Elsevier’s code of ethics is clearly stated: “Public trust in the peer review process and the credibility of published articles depend in part on how well conflict of interest is handled during writing, peer review, and editorial decision making. Conflict of interest exists when an author (or the author’s institution), reviewer, or editor has financial or personal relationships that inappropriately influence his or her actions [such relationships are also known as dual commitments, competing interests, or competing loyalties]. These relationships vary... The potential for conflict of interest can exist whether or not an individual believes that the relationship affects his or her scientific judgment. Financial relationships... are the most easily identifiable conflicts of interest and the most likely to undermine the credibility of the journal, the authors, and of science itself. However, conflicts can occur for other reasons, such as personal relationships, academic competition, and intellectual passion.”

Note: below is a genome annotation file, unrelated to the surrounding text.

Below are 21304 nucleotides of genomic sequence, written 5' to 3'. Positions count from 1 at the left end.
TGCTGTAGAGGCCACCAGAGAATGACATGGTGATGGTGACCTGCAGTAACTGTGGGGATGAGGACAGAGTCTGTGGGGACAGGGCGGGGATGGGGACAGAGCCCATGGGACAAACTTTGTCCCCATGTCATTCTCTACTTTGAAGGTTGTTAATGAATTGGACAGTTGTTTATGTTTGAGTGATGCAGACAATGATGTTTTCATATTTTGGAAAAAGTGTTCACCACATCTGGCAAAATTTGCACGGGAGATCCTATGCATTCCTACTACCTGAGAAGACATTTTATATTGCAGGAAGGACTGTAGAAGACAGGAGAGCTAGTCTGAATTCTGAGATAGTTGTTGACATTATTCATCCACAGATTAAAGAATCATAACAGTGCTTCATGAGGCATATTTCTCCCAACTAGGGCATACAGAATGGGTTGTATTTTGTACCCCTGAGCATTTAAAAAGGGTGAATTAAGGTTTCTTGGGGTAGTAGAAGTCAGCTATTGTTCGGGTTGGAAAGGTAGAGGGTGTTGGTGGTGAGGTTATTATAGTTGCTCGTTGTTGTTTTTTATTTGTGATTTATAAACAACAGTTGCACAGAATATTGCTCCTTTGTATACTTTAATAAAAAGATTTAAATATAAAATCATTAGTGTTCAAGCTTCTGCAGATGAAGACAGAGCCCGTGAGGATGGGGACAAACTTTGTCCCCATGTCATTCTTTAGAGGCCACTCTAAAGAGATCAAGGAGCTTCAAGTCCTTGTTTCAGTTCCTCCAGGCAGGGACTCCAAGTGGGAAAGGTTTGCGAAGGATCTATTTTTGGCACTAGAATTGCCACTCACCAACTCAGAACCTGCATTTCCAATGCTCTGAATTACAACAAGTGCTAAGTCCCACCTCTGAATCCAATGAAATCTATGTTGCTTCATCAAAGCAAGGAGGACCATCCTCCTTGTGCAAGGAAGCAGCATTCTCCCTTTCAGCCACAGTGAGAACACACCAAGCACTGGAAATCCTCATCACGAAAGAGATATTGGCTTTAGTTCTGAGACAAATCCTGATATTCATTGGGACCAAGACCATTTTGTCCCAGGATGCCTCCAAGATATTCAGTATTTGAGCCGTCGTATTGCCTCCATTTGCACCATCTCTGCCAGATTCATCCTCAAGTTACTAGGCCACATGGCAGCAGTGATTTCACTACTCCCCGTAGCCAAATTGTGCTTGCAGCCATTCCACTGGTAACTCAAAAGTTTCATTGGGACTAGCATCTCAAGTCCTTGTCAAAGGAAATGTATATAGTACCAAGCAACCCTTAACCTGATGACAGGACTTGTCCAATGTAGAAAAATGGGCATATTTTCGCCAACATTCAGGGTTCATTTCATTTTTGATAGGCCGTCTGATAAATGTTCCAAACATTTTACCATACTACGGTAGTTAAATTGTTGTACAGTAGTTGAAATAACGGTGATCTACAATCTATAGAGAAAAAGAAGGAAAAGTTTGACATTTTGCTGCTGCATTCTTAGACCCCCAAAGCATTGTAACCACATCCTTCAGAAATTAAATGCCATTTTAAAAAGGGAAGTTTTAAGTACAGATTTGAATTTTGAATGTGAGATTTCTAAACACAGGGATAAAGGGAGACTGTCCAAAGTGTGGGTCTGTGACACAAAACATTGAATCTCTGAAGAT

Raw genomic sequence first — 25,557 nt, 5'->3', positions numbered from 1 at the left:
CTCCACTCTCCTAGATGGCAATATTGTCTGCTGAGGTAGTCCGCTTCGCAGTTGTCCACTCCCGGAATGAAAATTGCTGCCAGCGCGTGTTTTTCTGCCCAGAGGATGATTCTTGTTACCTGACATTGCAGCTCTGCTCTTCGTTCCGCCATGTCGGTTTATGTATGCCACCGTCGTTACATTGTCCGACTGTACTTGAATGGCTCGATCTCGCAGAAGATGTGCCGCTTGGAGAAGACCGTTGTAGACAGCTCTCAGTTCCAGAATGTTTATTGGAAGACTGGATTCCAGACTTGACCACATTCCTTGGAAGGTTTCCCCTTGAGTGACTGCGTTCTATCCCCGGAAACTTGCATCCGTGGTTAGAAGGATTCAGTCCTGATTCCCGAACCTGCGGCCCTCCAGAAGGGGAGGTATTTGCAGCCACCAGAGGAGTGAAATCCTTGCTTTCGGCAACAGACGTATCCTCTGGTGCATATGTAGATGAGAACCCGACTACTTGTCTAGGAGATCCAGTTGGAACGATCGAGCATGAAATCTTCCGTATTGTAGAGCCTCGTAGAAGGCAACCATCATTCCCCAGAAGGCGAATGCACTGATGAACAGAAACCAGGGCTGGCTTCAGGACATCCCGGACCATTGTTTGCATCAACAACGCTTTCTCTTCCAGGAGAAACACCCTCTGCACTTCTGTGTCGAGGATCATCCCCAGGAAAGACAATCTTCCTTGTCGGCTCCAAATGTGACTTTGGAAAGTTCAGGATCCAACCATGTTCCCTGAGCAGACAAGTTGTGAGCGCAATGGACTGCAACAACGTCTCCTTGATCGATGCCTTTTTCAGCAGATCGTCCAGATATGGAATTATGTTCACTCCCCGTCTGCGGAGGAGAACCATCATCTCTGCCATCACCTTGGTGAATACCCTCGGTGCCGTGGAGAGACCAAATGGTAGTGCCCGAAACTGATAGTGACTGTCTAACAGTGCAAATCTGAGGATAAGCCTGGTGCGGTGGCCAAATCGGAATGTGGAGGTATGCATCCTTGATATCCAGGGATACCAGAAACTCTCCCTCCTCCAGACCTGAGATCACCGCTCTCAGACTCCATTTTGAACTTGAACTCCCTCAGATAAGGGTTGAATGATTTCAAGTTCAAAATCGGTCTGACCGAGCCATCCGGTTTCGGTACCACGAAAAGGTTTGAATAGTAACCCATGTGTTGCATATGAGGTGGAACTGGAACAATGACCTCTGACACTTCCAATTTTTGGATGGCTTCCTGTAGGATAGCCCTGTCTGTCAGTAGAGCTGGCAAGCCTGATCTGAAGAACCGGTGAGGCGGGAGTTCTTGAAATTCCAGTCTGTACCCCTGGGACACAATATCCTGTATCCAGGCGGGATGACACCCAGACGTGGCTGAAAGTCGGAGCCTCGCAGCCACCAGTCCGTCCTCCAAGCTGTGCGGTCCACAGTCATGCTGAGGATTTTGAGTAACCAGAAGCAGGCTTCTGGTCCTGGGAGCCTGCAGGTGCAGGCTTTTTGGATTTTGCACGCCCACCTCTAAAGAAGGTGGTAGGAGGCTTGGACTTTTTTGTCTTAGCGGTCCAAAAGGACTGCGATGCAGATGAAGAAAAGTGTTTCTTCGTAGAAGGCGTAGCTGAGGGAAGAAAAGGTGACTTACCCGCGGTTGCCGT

The authors of the Gaza letter, as demanded from all people who submit letters to The Lancet, had stated that “We declare no competing interests.” This was far from the truth, and Professor Horton must have known this. In an appendix to their letter, the authors delineated their “past experience,” which clearly pointed out that they were in a state of “personal relationships that inappropriately influence his or her actions.” As mentioned in the NGO Monitor report, the website reported that on February 2, 2009 that The Lancet’s Global Health Network published an article of Dr. Swee Ang and Dr. Ghassan Abu Sitta entitled “The Wounds of Gaza.” The Network, in its introduction to the article noted that “Two surgeons from the UK... managed to get into Gaza during the Israeli invasion. Here they... conclude that the people of Gaza are extremely vulnerable and defenseless in the event of another attack.“ On March 2, 2009, the journal removed the article stating, “We have taken down the blog post ‘The Wounds of Gaza’ because of factual inaccuracies.”